TEACHERS were back at school today – determined to fight on for better pay after their strike.
Their 24-hour strike yesterday saw dozens of Kirklees schools closed and thousands of children staying at home.
But union leaders hope the action will galvanise Government ministers into more talks on a better offer.
More than 200 people crammed into St Patrick’s Centre in Huddersfield yesterday morning for a rally on the day that striking teachers were joined by civil servants and college and university lecturers in a day of action.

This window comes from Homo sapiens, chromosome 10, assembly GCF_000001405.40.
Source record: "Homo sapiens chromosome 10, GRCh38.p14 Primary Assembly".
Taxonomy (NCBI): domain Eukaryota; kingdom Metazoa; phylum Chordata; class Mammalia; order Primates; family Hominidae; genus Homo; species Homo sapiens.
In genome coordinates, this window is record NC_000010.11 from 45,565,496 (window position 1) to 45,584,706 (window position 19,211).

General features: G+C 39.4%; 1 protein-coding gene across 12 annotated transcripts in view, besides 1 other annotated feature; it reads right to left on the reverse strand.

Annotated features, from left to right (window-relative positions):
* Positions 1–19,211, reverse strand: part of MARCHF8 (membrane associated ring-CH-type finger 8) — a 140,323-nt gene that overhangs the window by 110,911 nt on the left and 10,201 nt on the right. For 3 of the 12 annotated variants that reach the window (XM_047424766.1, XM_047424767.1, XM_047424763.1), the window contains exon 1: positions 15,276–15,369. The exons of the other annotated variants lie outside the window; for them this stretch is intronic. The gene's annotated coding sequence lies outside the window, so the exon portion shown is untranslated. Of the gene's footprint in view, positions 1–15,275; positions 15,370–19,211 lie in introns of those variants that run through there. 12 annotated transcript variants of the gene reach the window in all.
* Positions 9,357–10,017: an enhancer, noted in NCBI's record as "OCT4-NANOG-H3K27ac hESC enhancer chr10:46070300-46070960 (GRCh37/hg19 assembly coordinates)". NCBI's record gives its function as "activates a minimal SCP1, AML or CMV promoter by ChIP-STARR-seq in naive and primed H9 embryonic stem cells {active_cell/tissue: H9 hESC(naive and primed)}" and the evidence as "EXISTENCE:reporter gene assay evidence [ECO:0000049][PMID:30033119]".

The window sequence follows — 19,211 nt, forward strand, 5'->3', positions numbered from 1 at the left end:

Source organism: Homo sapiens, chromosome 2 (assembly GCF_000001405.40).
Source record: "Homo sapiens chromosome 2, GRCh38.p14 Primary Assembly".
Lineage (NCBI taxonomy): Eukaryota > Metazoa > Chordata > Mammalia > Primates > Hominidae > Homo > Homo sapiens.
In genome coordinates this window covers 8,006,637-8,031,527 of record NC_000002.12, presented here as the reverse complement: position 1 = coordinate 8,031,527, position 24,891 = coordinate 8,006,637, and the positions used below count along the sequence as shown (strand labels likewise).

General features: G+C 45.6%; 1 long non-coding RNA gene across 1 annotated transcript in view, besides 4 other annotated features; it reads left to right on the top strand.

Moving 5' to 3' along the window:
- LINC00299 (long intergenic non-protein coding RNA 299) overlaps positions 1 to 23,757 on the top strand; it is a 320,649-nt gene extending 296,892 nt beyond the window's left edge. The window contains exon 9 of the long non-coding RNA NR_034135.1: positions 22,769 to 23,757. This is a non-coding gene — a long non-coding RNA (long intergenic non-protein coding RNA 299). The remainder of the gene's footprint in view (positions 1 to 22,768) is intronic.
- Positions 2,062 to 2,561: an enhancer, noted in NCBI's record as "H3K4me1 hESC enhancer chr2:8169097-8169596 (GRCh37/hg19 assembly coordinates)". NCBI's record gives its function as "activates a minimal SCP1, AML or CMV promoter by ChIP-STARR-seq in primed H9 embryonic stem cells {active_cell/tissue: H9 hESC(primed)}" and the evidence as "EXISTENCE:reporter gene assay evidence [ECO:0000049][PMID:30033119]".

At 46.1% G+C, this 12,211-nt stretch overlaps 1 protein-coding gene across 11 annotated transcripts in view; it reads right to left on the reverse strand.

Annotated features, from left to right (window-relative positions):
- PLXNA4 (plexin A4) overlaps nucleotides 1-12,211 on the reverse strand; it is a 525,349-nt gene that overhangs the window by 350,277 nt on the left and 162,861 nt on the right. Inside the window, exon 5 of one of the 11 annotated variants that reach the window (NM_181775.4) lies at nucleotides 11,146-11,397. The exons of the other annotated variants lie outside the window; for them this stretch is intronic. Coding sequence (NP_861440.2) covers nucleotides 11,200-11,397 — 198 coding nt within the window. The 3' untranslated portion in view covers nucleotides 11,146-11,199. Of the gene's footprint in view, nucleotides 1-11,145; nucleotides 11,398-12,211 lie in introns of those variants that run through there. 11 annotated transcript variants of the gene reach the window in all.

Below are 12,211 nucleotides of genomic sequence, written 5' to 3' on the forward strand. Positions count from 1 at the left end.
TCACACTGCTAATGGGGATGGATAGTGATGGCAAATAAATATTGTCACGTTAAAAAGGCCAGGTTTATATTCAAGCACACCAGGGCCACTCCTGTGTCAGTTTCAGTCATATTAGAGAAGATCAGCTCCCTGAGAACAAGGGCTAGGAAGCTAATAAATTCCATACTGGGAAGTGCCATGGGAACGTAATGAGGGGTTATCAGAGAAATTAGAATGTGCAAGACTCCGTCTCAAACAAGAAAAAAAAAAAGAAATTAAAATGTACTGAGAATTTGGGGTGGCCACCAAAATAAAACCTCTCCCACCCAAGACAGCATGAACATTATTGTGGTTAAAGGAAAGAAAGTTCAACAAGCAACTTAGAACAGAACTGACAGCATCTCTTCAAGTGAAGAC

The rally was addressed by union officials including Gill Goodswen, of Huddersfield, who is the new junior vice president of the National Union of Teachers.
Mr Howard Roberts, general secretary of the Kirklees branch of the NUT, said: “The action was a success in that we had a lot of members taking part and it had a noticeable effect on the schools.
“But we are disappointed that we had to take strike action. Teachers do not like taking strike action and it had been 21 years since our last action, but we have been patient.
“I think many parents understand why we took the action. Six years of below-inflation pay levels is hard to take and it is no wonder half of newly-qualified teachers quit the profession in less than five years.”
Lectures at Huddersfield Technical College were hit when more than 200 union members walked out on strike and pickets were on duty for much of the day.